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  • 1.
    Andersson, Lena
    et al.
    Department of Occupational and Environmental Medicine, Örebro University Hospital, Örebro, Sweden; Man-Technology-Environment Research Centre (MTM), Department of Science, Örebro University, Örebro, Sweden.
    Bryngelsson, Ing-Liss
    Department of Occupational and Environmental Medicine, Örebro University Hospital, Örebro, Sweden.
    Ngo, Yen
    Swedish Institute for Infectious Disease Control, Solna, Sweden.
    Ohlson, Carl-Göran
    Örebro University, School of Health and Medical Sciences, Örebro University, Sweden. Department of Clinical Medicines, Örebro University, Örebro, Sweden; Department of Occupational and Environmental Medicine, Örebro University Hospital, Örebro, Sweden.
    Westberg, Håkan
    Örebro University, School of Science and Technology. Department of Occupational and Environmental Medicine, Örebro University Hospital, Örebro, Sweden.
    Exposure assessment and modeling of quartz in Swedish iron foundries for a nested case-control study on lung cancer2012In: Journal of Occupational and Environmental Hygiene, ISSN 1545-9624, E-ISSN 1545-9632, Vol. 9, no 2, p. 110-119Article in journal (Refereed)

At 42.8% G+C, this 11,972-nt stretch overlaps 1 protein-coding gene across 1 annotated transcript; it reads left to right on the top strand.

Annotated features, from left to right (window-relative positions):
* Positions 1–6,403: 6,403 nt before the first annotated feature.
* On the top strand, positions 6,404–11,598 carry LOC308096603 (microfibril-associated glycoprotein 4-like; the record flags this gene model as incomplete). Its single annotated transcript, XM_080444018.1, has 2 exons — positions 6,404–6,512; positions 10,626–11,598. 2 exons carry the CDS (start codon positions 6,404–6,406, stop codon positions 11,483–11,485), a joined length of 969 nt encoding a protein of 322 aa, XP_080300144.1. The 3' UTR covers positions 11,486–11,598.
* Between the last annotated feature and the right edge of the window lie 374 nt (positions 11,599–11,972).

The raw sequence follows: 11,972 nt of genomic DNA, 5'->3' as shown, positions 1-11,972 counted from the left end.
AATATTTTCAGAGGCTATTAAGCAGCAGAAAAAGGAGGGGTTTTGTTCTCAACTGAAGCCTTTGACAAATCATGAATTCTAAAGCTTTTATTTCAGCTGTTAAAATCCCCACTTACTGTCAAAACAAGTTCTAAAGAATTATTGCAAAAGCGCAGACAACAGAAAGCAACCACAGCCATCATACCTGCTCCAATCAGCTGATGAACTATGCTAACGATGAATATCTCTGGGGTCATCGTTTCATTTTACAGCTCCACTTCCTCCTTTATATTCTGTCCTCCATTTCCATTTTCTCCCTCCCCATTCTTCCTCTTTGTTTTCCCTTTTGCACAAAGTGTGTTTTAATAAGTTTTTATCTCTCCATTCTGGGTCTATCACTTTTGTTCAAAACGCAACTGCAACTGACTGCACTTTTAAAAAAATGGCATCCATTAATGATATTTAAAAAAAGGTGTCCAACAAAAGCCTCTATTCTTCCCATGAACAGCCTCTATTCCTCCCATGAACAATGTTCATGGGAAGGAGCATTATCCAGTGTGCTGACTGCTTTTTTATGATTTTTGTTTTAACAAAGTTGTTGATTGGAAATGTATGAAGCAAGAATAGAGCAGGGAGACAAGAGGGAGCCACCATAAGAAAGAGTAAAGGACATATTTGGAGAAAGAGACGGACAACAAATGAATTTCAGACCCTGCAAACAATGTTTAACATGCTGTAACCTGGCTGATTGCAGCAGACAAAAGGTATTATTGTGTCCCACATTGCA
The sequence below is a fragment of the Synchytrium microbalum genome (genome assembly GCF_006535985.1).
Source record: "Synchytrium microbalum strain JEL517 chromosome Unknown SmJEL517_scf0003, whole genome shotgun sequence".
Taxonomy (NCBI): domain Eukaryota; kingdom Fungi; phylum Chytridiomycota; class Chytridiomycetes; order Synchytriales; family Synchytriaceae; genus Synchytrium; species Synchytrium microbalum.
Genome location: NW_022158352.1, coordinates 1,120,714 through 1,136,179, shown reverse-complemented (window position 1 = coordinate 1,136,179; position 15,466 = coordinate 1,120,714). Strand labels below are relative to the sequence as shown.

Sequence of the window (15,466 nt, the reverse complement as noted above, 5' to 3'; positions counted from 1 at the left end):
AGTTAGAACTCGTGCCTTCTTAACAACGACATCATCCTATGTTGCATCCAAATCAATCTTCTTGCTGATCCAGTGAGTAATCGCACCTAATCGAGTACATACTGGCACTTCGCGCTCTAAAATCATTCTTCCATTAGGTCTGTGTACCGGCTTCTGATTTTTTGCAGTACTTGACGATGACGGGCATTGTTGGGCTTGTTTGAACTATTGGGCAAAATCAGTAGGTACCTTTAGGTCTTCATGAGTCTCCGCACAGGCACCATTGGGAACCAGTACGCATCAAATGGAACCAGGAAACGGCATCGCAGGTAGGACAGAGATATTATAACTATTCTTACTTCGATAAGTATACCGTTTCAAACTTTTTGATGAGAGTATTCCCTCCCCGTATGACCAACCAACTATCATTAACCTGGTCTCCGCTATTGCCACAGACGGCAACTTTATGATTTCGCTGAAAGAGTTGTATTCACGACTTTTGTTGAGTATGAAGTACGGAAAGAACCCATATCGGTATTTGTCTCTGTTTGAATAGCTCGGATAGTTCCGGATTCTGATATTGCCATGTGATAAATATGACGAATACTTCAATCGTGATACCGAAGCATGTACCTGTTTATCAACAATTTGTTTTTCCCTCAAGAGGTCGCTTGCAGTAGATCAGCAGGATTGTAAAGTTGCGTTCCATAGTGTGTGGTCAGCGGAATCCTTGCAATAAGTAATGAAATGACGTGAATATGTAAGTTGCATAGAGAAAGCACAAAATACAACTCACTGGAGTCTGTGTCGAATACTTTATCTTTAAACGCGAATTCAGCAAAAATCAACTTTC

Abstract [en]

    Exposure assessment of quartz in Swedish iron foundries was performed based on historical and present measurement data. To evaluate the exposure response relationship between quartz exposure and lung cancer, we modeled quartz exposure from our database of measurements using determinants job title, time period and company. Based on these modeled exposure data, we conducted a nested case– control evaluation.

    In our database, the overall individual daily time-weighted average (TWA) quartz concentrations of current and historical data varied between 0.0018 and 4.9 mg/m3, averaging 0.083 mg/m3. The job titles with mean TWAs for the whole study period exceeding the European Union recommended occupational exposure limit of 0.05 mg/m3 were fettlers (0.087 mg/m3), furnace and ladle repair (0.42 mg/m3) and maintenance (0.054 mg/m3) workers.

    The mixed model analysis demonstrated significant determinants on the job level for furnace and ladle repair (β=4.06; 95% CI 2.78-5.93). For all jobs significantly higher exposure levels occurred only during the first time period, 1968-1979 (β=2.08; 95% CI 1.75-2.47), and a decreasing but not significant trend was noted for the three following 10 year time periods up to 2006 (β=1.0, 0.96 and 1, respectively). Two iron foundries had significantly higher quartz concentration levels than the others (β=1.31; 95% CI 1.00-1.71 and β=1.63; 95% CI 1.00-2.65, respectively). The individual cumulative quartz exposure measures were categorized in low, medium and high exposure (0.5-<1, 1-1.9 and ≥2 mg/m3 *years, respectively).